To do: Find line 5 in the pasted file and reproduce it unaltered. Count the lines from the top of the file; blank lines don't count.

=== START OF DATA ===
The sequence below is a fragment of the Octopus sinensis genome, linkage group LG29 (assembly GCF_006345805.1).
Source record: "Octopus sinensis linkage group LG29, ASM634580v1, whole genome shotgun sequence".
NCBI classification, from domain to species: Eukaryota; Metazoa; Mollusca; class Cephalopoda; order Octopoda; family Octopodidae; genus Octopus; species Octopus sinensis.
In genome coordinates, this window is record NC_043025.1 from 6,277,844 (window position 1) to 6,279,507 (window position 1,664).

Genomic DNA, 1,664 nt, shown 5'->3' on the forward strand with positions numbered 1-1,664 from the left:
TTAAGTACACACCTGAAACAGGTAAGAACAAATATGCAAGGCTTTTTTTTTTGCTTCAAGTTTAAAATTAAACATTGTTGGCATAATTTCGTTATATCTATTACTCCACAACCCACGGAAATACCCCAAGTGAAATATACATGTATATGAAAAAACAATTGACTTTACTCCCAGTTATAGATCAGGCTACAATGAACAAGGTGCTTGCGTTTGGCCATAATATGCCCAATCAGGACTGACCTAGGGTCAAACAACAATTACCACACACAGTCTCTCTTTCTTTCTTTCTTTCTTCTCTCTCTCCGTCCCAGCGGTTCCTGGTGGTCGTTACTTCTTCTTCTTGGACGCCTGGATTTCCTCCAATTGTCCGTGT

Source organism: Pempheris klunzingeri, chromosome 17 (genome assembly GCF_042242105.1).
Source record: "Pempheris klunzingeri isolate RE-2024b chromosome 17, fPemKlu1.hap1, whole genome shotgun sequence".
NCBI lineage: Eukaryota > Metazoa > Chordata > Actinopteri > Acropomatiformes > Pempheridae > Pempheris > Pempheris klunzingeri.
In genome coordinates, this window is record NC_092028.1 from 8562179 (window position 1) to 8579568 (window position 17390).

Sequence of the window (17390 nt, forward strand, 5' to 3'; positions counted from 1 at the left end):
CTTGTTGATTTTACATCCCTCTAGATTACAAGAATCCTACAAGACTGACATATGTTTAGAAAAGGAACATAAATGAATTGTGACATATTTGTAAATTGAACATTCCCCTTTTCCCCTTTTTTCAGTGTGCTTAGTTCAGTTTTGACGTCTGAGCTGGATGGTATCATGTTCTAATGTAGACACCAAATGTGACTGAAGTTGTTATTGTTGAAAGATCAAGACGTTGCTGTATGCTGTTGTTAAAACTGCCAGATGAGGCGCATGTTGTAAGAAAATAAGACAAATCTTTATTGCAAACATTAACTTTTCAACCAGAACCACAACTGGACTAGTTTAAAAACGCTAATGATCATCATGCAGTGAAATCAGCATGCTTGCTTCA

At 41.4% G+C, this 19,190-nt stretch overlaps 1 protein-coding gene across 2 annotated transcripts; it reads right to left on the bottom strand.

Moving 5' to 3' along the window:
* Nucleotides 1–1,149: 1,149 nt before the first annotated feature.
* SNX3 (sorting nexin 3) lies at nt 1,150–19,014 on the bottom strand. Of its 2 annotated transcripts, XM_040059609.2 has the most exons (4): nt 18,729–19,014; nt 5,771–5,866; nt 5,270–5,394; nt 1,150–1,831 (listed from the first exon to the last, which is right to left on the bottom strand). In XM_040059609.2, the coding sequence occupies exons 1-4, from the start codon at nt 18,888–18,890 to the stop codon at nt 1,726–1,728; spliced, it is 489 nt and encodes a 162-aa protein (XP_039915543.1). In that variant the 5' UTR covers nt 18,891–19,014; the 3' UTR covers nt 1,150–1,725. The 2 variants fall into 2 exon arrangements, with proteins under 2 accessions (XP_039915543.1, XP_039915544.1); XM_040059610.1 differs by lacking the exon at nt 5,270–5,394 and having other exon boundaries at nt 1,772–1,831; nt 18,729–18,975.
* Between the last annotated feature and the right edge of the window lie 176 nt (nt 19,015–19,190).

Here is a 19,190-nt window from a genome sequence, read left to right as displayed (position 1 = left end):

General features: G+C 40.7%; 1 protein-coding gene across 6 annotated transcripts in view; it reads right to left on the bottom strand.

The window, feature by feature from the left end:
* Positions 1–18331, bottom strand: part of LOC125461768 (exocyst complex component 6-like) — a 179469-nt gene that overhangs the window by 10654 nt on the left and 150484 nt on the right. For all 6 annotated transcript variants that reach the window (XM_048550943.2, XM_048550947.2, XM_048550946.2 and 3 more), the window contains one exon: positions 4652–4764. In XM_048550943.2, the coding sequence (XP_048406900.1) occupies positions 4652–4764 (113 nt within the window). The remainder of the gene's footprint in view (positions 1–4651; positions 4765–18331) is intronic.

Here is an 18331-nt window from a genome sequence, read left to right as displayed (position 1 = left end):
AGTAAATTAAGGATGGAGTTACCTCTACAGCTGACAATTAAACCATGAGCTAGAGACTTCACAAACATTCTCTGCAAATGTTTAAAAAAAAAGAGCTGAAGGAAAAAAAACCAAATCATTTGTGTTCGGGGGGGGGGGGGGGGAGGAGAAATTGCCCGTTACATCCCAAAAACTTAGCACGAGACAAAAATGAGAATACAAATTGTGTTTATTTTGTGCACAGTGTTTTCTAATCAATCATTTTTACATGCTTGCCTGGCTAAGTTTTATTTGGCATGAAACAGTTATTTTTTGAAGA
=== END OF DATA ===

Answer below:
Genomic DNA, 1,664 nt, shown 5'->3' on the forward strand with positions numbered 1-1,664 from the left: